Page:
If you drive by the church this week, you will see a sign that reads:
Yes, it says "XMAS" instead of "CHRISTMAS."
I used the shorthand of XMAS for two main reasons. First, if you have ever put together one of these signs and tried to make it easily readable to people passing by in cars and trucks (or even if they are stopped at the traffic light), you know that shortcuts can be very helpful. Not only could I keep all the words short and easier to read at a glance by using "XMAS" instead of "CHRISTMAS," I saved ten letters (I was already running out of Cs and Ss--remember, the message is on both sides!).
Second, I love any excuse to help people learn the history of Christianity and to remind us all of the richness of that history.
What is the origin of XMAS?
For centuries, the central symbol of Christianity has been the cross. It often surprises modern Christians that this was not always the case. In fact, it was not until the fourth century that the cross was widely used as a symbol for the faith.
Symbols were widely used by the early church for two main reasons. First, many people of that age were illiterate and relied on the use of simple symbols for communication beyond the spoken word. Second, Christians were widely persecuted during the first three centuries and used symbols to communicate safely with each other. The best secret symbols would have been ones that had many other meanings, disguising the fact that the use of a particular symbol was to identify and communicate with Christians,
It turns out that the earliest widely used symbols used by Christians were both based on the Greek letter chi (X), the first letter of the Greek word χριστός. χριστός (or using the Latin alphabet, Christos) means "anointed one" and was the direct translation of the Hebrew word for "Messiah." "Christ" is the English version of the Greek word χριστός. Many historians believe that the very earliest symbolic identifier of the Christian faith, or of Jesus in particular, was simply the letter chi -- X.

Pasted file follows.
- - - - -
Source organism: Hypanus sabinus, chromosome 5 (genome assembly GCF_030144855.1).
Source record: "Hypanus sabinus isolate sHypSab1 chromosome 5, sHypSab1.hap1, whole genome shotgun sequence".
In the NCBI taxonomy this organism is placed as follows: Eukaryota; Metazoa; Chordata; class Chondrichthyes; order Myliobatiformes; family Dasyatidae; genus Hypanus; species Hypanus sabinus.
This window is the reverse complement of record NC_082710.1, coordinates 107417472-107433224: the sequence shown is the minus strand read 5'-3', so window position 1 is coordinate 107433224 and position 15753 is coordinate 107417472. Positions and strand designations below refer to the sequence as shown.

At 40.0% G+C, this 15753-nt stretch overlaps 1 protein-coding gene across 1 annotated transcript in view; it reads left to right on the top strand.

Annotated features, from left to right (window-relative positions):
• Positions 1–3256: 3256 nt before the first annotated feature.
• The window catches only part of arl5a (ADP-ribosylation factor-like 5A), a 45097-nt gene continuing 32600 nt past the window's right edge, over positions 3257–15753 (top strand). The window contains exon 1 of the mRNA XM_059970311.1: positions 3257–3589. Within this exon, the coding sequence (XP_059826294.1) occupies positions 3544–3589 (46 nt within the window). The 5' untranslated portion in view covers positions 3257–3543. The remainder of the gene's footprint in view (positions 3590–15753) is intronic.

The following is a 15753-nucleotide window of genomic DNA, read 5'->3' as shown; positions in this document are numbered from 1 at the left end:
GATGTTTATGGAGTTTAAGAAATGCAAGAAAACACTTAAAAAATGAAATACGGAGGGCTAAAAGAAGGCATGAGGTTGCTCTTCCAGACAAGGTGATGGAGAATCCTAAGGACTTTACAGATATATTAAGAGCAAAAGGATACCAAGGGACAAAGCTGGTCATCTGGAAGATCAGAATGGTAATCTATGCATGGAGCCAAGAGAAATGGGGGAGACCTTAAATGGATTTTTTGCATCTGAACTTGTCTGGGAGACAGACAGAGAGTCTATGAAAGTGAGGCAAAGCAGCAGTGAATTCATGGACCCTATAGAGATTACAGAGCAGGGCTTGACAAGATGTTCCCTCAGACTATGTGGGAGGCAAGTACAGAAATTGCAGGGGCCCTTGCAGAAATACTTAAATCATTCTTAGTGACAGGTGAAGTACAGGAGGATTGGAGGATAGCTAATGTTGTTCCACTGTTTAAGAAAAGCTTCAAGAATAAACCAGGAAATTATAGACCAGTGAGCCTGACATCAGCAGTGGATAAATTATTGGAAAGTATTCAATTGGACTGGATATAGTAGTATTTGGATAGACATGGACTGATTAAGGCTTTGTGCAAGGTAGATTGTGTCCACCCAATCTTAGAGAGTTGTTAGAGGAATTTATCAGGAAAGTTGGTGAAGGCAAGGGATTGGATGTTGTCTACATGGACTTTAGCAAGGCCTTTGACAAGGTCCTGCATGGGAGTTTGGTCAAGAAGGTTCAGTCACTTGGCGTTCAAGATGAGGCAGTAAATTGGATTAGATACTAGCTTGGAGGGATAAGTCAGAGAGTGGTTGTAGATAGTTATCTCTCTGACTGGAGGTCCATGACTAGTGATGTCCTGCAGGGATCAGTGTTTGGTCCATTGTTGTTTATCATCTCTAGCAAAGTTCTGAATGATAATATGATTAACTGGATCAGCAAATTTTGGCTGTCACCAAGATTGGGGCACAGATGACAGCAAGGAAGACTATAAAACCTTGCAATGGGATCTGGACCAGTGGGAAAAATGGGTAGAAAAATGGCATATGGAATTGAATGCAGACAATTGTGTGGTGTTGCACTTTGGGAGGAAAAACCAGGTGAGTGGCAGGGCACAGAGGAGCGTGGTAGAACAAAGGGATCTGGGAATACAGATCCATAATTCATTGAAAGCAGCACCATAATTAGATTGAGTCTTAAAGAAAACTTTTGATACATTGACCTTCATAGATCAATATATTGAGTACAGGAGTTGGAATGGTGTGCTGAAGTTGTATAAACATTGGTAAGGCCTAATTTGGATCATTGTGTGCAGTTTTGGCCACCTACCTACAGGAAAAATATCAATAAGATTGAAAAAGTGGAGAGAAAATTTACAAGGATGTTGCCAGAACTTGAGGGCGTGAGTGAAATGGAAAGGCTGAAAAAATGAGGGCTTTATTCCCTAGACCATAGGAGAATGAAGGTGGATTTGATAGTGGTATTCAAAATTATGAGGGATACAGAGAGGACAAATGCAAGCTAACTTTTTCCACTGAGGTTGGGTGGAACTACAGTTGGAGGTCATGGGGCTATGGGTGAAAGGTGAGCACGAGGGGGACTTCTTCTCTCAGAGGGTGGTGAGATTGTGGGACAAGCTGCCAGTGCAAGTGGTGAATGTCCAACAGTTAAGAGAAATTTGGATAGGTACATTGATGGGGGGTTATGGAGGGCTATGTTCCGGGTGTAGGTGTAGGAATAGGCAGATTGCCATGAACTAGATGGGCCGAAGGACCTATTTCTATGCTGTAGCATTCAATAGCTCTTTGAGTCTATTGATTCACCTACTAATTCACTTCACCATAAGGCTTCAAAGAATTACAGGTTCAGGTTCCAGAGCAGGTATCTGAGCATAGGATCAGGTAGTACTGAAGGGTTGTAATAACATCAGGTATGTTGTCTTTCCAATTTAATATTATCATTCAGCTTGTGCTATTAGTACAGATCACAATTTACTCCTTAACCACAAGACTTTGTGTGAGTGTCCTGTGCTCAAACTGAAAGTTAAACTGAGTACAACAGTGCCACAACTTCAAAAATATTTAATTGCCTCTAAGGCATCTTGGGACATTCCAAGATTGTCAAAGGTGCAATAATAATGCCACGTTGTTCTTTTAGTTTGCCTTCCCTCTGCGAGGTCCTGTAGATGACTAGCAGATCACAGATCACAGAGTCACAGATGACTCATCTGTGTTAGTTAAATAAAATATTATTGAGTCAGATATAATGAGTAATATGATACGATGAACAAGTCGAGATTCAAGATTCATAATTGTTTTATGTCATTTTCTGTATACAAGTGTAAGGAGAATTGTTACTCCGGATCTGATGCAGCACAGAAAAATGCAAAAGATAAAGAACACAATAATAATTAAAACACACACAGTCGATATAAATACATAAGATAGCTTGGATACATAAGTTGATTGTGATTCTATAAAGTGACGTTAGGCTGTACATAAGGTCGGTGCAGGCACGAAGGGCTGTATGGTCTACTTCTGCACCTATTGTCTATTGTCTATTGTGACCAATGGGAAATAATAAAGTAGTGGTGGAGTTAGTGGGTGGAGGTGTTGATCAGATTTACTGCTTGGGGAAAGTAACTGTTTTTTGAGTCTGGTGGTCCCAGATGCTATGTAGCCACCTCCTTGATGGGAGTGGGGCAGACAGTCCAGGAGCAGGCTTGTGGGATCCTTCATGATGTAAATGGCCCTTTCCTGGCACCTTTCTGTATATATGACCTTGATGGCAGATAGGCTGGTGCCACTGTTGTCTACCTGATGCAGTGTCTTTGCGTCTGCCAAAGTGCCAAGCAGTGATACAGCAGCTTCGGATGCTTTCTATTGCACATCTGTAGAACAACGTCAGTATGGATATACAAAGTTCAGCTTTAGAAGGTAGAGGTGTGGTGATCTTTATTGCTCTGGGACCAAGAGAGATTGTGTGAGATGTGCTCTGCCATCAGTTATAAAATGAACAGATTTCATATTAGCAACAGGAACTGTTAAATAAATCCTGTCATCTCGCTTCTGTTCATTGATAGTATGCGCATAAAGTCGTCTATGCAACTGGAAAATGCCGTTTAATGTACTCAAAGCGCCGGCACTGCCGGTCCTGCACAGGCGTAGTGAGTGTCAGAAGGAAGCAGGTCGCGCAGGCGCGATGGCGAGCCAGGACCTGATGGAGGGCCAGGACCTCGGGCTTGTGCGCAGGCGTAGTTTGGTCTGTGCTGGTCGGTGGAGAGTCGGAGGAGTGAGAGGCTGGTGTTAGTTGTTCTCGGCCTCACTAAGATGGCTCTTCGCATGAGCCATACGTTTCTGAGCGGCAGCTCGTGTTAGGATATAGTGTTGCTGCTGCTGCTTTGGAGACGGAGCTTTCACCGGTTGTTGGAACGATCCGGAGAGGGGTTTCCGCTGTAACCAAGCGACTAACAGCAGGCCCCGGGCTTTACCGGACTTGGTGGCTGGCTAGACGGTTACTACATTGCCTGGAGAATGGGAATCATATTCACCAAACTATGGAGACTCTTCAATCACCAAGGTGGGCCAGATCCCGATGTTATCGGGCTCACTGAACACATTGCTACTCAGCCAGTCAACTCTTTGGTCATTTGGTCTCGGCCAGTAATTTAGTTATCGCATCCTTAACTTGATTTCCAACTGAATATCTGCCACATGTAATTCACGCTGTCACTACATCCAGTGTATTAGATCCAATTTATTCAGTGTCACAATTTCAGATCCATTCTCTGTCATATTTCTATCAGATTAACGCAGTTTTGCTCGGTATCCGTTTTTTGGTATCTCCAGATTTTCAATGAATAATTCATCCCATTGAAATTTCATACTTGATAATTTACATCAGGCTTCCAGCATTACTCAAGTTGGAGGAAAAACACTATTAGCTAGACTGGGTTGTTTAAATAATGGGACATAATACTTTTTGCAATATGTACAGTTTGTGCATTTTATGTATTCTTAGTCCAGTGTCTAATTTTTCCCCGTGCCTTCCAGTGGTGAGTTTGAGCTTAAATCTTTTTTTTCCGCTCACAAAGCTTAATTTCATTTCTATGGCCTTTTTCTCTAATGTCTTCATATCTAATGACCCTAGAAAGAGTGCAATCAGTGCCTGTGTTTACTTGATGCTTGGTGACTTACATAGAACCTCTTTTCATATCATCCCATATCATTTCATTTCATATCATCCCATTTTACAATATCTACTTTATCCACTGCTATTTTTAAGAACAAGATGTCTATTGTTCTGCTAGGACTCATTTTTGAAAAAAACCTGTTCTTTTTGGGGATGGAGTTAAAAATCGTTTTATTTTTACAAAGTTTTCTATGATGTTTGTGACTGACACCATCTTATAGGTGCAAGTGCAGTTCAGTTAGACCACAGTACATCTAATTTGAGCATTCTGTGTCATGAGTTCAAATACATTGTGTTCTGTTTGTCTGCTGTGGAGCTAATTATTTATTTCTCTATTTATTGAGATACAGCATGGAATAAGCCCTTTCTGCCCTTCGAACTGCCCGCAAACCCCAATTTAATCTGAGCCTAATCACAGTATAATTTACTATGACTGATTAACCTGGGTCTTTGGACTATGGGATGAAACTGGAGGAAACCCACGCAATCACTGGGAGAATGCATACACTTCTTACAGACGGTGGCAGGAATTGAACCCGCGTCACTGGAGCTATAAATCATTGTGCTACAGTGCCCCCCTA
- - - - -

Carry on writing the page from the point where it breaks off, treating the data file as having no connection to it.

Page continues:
But, relatively soon, chi-rho (the first two letters of χριστός.) emerged as a sign for Christ, the Christian faith, or a church (usually a home or secret hiding place). During that same time period, probably by the end of the first century of Christianity, a second chi-based symbol emerged --the ichthus.
The Greek word for fish is "ichthys." As early as the first century, Christians made an acrostic from this word: Iesous Christos Theou Yios Soter --translated into English, it means "Jesus Christ, Son of God, Savior." Note that the Greek letter iota (I) translates into the Latin alphabet as "J." I used this particular image of the ichthus because it has the Greek acrostic printed on it. The symbol used by the early Christians was just the fish shape. But notice, the back of the fish's body and the tail is an X -- the chi symbol.
"we, little fishes, after the image of our Ichthys, Jesus Christ, are born in the water." Tertulian (2nd-century)
The fish (which had a hidden chi in its tail!) was an effective symbol for several reasons beyond the acrostic. After all, Christ fed the 5,000 with 2 fishes and 5 loaves (a meal recapitulated in Christian love feasts) and called his disciples "fishers of men." Water baptism, practiced by immersion in the early church, created a parallel between fish and converts. The famous second-century theologian, Tertullian, put it this way: "we, little fishes, after the image of our Ichthys, Jesus Christ, are born in the water."
So, Merry XMAS!
I find purposefully using XMAS as a shorthand for Christmas reminds me (and gives me the opportunity to explain to others) of the earliest Christians, who were often in-hiding for their faith, but eager to communicate their new-found belief in Jesus Christ, the Savior. May we be as eager to wish everyone a blessed Christmas!
And there were shepherds living out in the fields nearby, keeping watch over their flocks at night. An angel of the Lord appeared to them, and the glory of the Lord shone around them, and they were terrified. But the angel said to them, “Do not be afraid. I bring you good news that will cause great joy for all the people. Today in the town of David a Savior has been born to you; he is χριστός ["the Messiah"], the Lord. This will be a sign to you: You will find a baby wrapped in cloths and lying in a manger.” Luke 2: 8-12